(BBC) – It does not seem that it was a year ago that South Africans danced and sang in the streets all night to remember the life of Nelson Mandela, the man who liberated them from the scourge of racial oppression.
They did not mourn the 95-year-old’s death – instead they rejoiced that Madiba (Mandela’s clan name) had saved them from a potential racial bloodbath.
Yet despite this sense of unity, there were many, especially white South Africans, who were visibly worried that the man they regarded as the insurer of a peaceful future had gone too soon and had left them exposed.
They feared his departure opened up a door for the angry poor black masses to destroy their comfortable lives.
By James Clingman NNPA Columnist When NNPA Editor-in-Chief George Curry went to South Africa to cover Nelson Mandela’s funeral, he saw a huge pile of flowers in front of Mandela’s home with a large poster on top. On the poster was written: “Our world Read More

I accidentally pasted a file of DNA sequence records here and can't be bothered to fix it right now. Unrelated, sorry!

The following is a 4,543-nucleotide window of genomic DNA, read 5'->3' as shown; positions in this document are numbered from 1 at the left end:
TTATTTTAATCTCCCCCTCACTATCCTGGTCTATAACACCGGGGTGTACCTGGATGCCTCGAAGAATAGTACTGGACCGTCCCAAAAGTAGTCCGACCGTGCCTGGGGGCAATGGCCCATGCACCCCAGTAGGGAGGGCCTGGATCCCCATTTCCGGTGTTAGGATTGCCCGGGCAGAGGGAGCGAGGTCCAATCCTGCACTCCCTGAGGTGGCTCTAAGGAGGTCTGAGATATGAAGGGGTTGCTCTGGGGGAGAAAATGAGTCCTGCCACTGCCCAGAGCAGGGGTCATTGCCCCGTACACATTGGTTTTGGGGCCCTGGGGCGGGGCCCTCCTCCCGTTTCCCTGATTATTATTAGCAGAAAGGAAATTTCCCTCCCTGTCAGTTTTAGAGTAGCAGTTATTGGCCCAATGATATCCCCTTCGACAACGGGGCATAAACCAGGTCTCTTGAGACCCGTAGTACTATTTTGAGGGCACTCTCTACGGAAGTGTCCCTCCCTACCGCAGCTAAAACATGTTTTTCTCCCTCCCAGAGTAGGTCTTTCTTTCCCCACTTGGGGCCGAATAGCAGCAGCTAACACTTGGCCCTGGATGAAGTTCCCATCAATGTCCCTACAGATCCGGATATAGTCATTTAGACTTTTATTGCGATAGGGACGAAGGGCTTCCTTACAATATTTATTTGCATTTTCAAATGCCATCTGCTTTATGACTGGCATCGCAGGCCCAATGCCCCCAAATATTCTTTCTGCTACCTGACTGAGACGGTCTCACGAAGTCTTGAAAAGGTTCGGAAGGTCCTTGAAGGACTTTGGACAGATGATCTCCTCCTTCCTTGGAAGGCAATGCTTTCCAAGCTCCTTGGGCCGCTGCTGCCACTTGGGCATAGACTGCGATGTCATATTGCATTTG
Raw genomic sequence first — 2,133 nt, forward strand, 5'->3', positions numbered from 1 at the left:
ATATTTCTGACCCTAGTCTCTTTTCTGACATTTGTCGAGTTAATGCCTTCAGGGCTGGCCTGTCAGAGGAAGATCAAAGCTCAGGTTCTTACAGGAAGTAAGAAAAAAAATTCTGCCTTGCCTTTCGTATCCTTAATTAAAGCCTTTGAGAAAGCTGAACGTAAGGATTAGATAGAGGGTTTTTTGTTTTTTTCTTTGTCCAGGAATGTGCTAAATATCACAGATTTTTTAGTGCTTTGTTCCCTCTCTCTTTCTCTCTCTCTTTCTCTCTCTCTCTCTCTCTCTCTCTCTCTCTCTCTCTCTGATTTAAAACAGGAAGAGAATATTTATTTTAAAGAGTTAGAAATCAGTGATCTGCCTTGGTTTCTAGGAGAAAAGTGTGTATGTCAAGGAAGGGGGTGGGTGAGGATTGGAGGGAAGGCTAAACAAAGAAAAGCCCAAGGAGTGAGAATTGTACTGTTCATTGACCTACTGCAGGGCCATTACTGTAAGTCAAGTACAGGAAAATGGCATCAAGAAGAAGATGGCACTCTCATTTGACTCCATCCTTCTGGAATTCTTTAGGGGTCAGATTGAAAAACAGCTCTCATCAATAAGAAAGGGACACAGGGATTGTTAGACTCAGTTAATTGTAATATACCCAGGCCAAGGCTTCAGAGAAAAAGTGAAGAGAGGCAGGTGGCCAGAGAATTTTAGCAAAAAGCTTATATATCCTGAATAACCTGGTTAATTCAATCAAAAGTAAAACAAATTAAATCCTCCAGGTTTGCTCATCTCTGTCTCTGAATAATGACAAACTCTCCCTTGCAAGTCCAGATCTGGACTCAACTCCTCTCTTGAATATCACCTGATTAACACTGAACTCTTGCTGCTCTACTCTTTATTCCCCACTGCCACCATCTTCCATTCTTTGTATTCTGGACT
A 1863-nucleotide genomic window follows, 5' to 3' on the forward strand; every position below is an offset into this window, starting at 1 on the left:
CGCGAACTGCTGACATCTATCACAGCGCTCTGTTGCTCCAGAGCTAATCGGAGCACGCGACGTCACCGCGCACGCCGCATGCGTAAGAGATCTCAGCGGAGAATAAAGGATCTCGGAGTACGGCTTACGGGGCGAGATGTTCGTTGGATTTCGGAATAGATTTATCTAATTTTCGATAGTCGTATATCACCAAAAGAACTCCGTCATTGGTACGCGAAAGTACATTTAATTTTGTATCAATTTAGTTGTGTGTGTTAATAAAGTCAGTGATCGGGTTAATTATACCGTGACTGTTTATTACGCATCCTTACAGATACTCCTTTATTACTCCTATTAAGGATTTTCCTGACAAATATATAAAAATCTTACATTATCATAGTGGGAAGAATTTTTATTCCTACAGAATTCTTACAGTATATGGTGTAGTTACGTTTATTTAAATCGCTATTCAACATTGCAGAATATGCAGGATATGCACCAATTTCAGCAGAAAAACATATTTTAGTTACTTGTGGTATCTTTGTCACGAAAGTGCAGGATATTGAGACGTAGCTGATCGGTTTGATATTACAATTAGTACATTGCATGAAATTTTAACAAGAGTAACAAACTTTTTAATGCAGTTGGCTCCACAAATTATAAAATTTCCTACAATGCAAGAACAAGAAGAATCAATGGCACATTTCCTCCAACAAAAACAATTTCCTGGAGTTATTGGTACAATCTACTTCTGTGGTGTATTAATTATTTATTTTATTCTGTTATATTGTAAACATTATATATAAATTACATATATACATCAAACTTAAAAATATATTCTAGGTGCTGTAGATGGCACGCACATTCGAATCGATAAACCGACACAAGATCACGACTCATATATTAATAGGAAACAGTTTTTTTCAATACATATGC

Special to the NNPA from the Global Information Network (GIN) — The National Union of Metal Workers of South Africa, or Numsa, a major partner of the African National Congress with more than 350,000 members, was expelled in a late-night session of members of the Read More
CHRISTOPHER TORCHIA, Associated Press JOHANNESBURG (AP) — A company famous for its pens marked a public holiday honoring women in South Africa with a Facebook post urging: “Think like a man.” Amid a storm of protest that the ad was sexist, Bic South Africa retracted Read More